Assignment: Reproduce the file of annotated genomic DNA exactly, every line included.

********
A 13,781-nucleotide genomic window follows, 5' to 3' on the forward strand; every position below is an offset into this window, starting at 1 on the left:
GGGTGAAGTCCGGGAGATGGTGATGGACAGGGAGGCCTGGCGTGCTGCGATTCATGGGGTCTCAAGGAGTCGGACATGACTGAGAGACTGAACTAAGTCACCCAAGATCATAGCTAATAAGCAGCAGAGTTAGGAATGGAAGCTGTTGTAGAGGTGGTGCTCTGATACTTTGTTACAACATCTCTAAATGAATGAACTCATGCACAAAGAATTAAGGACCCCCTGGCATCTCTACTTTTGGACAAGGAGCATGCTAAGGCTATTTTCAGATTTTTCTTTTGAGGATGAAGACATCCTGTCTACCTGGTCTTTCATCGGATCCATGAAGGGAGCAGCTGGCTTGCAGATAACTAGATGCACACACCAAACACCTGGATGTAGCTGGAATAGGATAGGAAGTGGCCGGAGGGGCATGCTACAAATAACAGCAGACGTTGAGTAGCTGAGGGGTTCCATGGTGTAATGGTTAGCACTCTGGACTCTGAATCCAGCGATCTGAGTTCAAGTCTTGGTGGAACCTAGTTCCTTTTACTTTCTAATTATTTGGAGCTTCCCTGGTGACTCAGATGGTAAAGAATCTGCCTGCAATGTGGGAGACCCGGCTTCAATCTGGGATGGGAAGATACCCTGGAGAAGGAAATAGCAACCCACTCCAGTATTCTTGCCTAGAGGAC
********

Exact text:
A 13,781-nucleotide genomic window follows, 5' to 3' on the forward strand; every position below is an offset into this window, starting at 1 on the left:
GGGTGAAGTCCGGGAGATGGTGATGGACAGGGAGGCCTGGCGTGCTGCGATTCATGGGGTCTCAAGGAGTCGGACATGACTGAGAGACTGAACTAAGTCACCCAAGATCATAGCTAATAAGCAGCAGAGTTAGGAATGGAAGCTGTTGTAGAGGTGGTGCTCTGATACTTTGTTACAACATCTCTAAATGAATGAACTCATGCACAAAGAATTAAGGACCCCCTGGCATCTCTACTTTTGGACAAGGAGCATGCTAAGGCTATTTTCAGATTTTTCTTTTGAGGATGAAGACATCCTGTCTACCTGGTCTTTCATCGGATCCATGAAGGGAGCAGCTGGCTTGCAGATAACTAGATGCACACACCAAACACCTGGATGTAGCTGGAATAGGATAGGAAGTGGCCGGAGGGGCATGCTACAAATAACAGCAGACGTTGAGTAGCTGAGGGGTTCCATGGTGTAATGGTTAGCACTCTGGACTCTGAATCCAGCGATCTGAGTTCAAGTCTTGGTGGAACCTAGTTCCTTTTACTTTCTAATTATTTGGAGCTTCCCTGGTGACTCAGATGGTAAAGAATCTGCCTGCAATGTGGGAGACCCGGCTTCAATCTGGGATGGGAAGATACCCTGGAGAAGGAAATAGCAACCCACTCCAGTATTCTTGCCTAGAGGAC